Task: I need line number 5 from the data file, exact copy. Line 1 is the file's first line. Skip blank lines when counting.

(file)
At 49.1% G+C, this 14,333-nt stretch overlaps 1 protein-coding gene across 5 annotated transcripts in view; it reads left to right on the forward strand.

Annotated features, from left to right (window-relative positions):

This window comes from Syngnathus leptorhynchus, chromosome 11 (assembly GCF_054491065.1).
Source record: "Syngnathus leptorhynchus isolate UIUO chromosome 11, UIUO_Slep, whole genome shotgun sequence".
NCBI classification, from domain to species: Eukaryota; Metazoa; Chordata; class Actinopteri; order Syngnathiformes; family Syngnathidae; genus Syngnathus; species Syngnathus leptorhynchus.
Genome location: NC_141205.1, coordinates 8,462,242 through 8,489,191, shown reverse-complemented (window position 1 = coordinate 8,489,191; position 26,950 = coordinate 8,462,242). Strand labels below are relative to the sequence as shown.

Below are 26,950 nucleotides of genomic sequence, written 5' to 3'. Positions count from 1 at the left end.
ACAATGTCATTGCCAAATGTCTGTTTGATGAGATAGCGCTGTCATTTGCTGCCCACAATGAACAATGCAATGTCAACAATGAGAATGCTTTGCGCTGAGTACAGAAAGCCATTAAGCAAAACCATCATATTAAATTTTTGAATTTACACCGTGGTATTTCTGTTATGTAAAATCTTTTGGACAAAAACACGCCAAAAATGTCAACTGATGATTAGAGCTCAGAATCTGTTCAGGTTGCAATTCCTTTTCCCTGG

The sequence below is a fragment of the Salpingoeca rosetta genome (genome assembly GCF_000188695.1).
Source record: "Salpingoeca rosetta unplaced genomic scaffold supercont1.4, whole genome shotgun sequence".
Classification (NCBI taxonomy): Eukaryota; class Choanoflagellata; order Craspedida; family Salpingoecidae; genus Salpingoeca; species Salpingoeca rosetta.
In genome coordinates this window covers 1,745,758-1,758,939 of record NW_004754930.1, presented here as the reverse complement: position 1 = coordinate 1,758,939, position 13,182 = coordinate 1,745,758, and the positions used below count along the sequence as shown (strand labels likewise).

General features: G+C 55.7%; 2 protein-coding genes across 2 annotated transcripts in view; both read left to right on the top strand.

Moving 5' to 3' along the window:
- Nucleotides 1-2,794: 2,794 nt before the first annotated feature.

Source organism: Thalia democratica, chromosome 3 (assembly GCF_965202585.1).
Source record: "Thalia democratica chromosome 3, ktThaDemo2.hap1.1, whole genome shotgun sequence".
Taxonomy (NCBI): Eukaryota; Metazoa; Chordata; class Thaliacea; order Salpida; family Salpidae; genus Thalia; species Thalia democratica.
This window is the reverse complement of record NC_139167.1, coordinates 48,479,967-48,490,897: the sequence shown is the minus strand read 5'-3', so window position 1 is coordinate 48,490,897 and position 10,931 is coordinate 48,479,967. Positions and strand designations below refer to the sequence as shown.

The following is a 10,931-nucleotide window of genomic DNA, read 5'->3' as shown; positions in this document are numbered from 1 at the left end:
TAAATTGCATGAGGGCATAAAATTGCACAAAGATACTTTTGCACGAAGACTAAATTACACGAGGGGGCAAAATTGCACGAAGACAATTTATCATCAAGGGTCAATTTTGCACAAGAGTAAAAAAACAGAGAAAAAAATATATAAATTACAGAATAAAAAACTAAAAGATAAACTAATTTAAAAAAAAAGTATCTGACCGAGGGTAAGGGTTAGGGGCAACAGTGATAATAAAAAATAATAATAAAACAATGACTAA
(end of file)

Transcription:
NCBI classification, from domain to species: Eukaryota; Metazoa; Chordata; class Actinopteri; order Syngnathiformes; family Syngnathidae; genus Syngnathus; species Syngnathus leptorhynchus.